in End of empire and the English novel since 1945
Andrew Teverson

larger milieu of union activism [and] community organising’. 11 One of the consequences of this, Brennan suggests, is that the black communities which are represented in The Satanic Verses are not presented in a serious or politically effective light. Indeed, Brennan believes that ‘The book’s characterisations of West Indians (like its characterisation of women) are often embarrassing and offensive’: Some random examples might include … the comically stupid and overweight Afro-Caribbean community activist, Uhuru, given the last name ‘Simba

in Salman Rushdie
Manu Samriti Chandler

emergence of British Guiana’s first national poet, Egbert Martin, best known to his readers as ‘Leo’. Throughout the 1880s, before his death in 1890, Martin published two collections of poetry, a book of short stories, and numerous uncollected works in every major periodical in British Guiana. The Guiana Herald claimed he was ‘far and away the first West Indian poet’. 23 About this characterisation A. J. Seymour writes, ‘I presume the writer means first in quality’, although, given what I have suggested above, the description does double duty, not only glorifying

in Worlding the south
B. S. Johnson
Glyn White

compelling reason for this: outside class Albert’s escapades with Terry are conspicuously those of teenagers; hanging around in cafés, kicking beer cans, throwing milk bottles. Another link can be seen when we realise that Albert’s near-fracas with the West Indians ( AA 150–1) shows marked similarities to adventures recounted (or made up) by members of his class in the composition ‘What a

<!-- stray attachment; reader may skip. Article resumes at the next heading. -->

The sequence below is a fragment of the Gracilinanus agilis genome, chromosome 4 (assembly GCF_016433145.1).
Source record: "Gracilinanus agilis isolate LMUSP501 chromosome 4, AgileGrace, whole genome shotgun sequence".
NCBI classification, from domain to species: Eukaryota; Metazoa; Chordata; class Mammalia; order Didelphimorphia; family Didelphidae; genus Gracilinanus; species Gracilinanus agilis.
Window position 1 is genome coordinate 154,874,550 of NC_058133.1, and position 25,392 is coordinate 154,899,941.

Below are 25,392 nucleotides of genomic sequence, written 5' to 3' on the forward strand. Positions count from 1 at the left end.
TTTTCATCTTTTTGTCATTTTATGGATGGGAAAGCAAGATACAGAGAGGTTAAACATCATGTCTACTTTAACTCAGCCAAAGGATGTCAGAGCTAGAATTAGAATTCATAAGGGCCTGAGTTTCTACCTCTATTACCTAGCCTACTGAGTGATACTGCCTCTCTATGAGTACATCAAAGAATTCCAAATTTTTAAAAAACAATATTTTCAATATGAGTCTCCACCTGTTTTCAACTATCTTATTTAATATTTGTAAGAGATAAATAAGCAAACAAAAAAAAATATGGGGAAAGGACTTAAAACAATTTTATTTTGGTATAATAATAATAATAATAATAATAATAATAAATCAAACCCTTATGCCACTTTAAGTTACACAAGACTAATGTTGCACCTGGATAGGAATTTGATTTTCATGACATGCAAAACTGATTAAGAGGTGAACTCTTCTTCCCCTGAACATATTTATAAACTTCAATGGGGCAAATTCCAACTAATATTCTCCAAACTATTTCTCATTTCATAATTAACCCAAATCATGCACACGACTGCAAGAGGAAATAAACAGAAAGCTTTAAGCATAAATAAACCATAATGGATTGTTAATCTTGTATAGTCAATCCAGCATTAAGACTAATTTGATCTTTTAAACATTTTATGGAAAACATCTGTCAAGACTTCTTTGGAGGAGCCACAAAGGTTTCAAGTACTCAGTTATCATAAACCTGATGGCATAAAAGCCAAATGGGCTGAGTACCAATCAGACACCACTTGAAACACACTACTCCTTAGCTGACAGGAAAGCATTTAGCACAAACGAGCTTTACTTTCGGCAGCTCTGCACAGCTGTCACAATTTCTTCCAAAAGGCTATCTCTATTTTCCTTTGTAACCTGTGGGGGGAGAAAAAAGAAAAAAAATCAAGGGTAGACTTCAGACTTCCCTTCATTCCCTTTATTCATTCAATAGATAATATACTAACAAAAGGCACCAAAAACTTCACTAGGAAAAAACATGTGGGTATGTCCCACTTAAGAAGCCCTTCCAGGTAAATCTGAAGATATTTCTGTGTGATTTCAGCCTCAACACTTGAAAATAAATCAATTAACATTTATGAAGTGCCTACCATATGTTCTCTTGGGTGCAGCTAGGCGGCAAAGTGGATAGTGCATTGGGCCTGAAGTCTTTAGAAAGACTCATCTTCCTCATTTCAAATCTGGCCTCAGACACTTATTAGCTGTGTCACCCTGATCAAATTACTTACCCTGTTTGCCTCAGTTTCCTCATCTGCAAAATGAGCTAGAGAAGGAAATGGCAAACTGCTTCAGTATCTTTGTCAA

in Reading the graphic surface
Abstract only
End of empire and the English novel
Bill Schwarz

the numbers of West Indians, Africans and Asians concentrated in her major cities mount toward the two million mark, and no diminution of the increase yet in sight. But race signified more than immigration. It was, in Powell’s imagination, the issue which bound together all the arenas of disorder, the single principle with the capacity to articulate all that threatened ‘the peaceable citizen’. ‘The exploitation of what is called “race”,’ he said, ‘is a common factor which links the operations of the enemy on several different fronts.’ Race, in this larger sense

in End of empire and the English novel since 1945
William Trevor and postcolonial London
C.L. Innes

to show off, to use language to impress rather than to communicate. Nevertheless, the lack of communication is viewed by Mr Bird as a failure on Mr Obd’s part rather than his own. Earlier in the novel we have been told how Mr Bird had discerned Major Eele’s predilection for black women and had taken him to a strip joint where he could witness naked West Indian and African women. Later Major Eele goes to see a film called Island of Purified Women, ‘a work with an all-female, all-African cast’, and we are told that in his youth Mr Obd ‘had often spoken against the

in William Trevor